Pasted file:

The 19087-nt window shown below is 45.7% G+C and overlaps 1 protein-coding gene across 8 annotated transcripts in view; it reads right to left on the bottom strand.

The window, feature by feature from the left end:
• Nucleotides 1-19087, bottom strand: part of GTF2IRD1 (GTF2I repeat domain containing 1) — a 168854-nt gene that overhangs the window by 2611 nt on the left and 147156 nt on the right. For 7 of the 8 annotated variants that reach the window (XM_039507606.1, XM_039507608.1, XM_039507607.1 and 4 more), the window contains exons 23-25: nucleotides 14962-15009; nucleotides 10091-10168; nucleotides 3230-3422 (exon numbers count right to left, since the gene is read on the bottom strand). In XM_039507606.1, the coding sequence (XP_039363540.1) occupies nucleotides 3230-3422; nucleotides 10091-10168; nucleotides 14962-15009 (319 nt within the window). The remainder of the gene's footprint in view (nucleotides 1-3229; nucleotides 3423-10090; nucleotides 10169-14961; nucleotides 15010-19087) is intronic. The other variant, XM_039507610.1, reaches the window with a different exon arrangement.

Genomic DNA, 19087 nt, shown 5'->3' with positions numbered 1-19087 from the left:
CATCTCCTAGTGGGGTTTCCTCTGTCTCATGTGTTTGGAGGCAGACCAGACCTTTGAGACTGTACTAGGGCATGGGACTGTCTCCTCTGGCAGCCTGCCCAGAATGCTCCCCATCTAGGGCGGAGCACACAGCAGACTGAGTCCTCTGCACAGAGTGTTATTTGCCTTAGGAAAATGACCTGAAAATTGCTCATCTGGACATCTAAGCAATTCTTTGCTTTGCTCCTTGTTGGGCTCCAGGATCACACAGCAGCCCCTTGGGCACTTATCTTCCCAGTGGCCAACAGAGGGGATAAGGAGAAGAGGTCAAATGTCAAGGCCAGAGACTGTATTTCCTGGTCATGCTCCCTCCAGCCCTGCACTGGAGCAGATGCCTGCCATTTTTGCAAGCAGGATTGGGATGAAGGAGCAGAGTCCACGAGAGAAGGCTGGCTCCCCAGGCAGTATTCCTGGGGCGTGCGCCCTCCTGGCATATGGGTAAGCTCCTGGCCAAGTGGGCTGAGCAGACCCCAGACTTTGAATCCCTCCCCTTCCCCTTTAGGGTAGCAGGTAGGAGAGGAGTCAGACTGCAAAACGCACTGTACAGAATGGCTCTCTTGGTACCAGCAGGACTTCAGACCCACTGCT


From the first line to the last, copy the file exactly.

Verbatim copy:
The 19087-nt window shown below is 45.7% G+C and overlaps 1 protein-coding gene across 8 annotated transcripts in view; it reads right to left on the bottom strand.

The window, feature by feature from the left end:
• Nucleotides 1-19087, bottom strand: part of GTF2IRD1 (GTF2I repeat domain containing 1) — a 168854-nt gene that overhangs the window by 2611 nt on the left and 147156 nt on the right. For 7 of the 8 annotated variants that reach the window (XM_039507606.1, XM_039507608.1, XM_039507607.1 and 4 more), the window contains exons 23-25: nucleotides 14962-15009; nucleotides 10091-10168; nucleotides 3230-3422 (exon numbers count right to left, since the gene is read on the bottom strand). In XM_039507606.1, the coding sequence (XP_039363540.1) occupies nucleotides 3230-3422; nucleotides 10091-10168; nucleotides 14962-15009 (319 nt within the window). The remainder of the gene's footprint in view (nucleotides 1-3229; nucleotides 3423-10090; nucleotides 10169-14961; nucleotides 15010-19087) is intronic. The other variant, XM_039507610.1, reaches the window with a different exon arrangement.

Genomic DNA, 19087 nt, shown 5'->3' with positions numbered 1-19087 from the left:
CATCTCCTAGTGGGGTTTCCTCTGTCTCATGTGTTTGGAGGCAGACCAGACCTTTGAGACTGTACTAGGGCATGGGACTGTCTCCTCTGGCAGCCTGCCCAGAATGCTCCCCATCTAGGGCGGAGCACACAGCAGACTGAGTCCTCTGCACAGAGTGTTATTTGCCTTAGGAAAATGACCTGAAAATTGCTCATCTGGACATCTAAGCAATTCTTTGCTTTGCTCCTTGTTGGGCTCCAGGATCACACAGCAGCCCCTTGGGCACTTATCTTCCCAGTGGCCAACAGAGGGGATAAGGAGAAGAGGTCAAATGTCAAGGCCAGAGACTGTATTTCCTGGTCATGCTCCCTCCAGCCCTGCACTGGAGCAGATGCCTGCCATTTTTGCAAGCAGGATTGGGATGAAGGAGCAGAGTCCACGAGAGAAGGCTGGCTCCCCAGGCAGTATTCCTGGGGCGTGCGCCCTCCTGGCATATGGGTAAGCTCCTGGCCAAGTGGGCTGAGCAGACCCCAGACTTTGAATCCCTCCCCTTCCCCTTTAGGGTAGCAGGTAGGAGAGGAGTCAGACTGCAAAACGCACTGTACAGAATGGCTCTCTTGGTACCAGCAGGACTTCAGACCCACTGCT